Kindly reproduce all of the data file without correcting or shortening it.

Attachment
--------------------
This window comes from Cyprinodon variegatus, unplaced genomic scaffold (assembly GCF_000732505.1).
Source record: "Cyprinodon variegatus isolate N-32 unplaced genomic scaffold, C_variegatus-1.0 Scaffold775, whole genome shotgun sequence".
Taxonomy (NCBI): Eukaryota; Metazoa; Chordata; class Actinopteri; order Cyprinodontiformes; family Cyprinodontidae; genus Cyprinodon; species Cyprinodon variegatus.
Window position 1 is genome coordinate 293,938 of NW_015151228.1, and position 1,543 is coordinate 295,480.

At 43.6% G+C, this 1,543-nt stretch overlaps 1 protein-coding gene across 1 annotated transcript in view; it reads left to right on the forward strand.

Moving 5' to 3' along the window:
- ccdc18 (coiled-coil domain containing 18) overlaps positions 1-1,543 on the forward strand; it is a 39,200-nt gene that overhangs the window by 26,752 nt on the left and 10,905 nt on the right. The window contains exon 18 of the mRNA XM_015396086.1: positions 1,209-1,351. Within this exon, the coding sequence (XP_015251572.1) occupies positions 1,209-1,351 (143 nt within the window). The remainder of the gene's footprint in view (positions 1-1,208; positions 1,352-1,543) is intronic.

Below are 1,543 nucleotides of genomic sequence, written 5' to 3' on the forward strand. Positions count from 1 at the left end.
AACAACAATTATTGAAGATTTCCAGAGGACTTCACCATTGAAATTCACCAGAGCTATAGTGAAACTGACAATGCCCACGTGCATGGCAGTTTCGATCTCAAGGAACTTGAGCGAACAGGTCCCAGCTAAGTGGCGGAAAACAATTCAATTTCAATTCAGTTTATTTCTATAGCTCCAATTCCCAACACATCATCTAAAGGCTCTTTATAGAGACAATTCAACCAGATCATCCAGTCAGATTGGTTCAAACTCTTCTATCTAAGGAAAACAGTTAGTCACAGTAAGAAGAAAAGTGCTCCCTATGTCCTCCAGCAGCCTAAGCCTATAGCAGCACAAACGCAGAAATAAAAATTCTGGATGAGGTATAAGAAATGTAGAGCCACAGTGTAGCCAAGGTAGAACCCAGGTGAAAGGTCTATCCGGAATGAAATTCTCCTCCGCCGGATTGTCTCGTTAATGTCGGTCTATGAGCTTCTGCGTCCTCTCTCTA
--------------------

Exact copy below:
This window comes from Cyprinodon variegatus, unplaced genomic scaffold (assembly GCF_000732505.1).
Source record: "Cyprinodon variegatus isolate N-32 unplaced genomic scaffold, C_variegatus-1.0 Scaffold775, whole genome shotgun sequence".
Taxonomy (NCBI): Eukaryota; Metazoa; Chordata; class Actinopteri; order Cyprinodontiformes; family Cyprinodontidae; genus Cyprinodon; species Cyprinodon variegatus.
Window position 1 is genome coordinate 293,938 of NW_015151228.1, and position 1,543 is coordinate 295,480.

At 43.6% G+C, this 1,543-nt stretch overlaps 1 protein-coding gene across 1 annotated transcript in view; it reads left to right on the forward strand.

Moving 5' to 3' along the window:
- ccdc18 (coiled-coil domain containing 18) overlaps positions 1-1,543 on the forward strand; it is a 39,200-nt gene that overhangs the window by 26,752 nt on the left and 10,905 nt on the right. The window contains exon 18 of the mRNA XM_015396086.1: positions 1,209-1,351. Within this exon, the coding sequence (XP_015251572.1) occupies positions 1,209-1,351 (143 nt within the window). The remainder of the gene's footprint in view (positions 1-1,208; positions 1,352-1,543) is intronic.

Below are 1,543 nucleotides of genomic sequence, written 5' to 3' on the forward strand. Positions count from 1 at the left end.
AACAACAATTATTGAAGATTTCCAGAGGACTTCACCATTGAAATTCACCAGAGCTATAGTGAAACTGACAATGCCCACGTGCATGGCAGTTTCGATCTCAAGGAACTTGAGCGAACAGGTCCCAGCTAAGTGGCGGAAAACAATTCAATTTCAATTCAGTTTATTTCTATAGCTCCAATTCCCAACACATCATCTAAAGGCTCTTTATAGAGACAATTCAACCAGATCATCCAGTCAGATTGGTTCAAACTCTTCTATCTAAGGAAAACAGTTAGTCACAGTAAGAAGAAAAGTGCTCCCTATGTCCTCCAGCAGCCTAAGCCTATAGCAGCACAAACGCAGAAATAAAAATTCTGGATGAGGTATAAGAAATGTAGAGCCACAGTGTAGCCAAGGTAGAACCCAGGTGAAAGGTCTATCCGGAATGAAATTCTCCTCCGCCGGATTGTCTCGTTAATGTCGGTCTATGAGCTTCTGCGTCCTCTCTCTA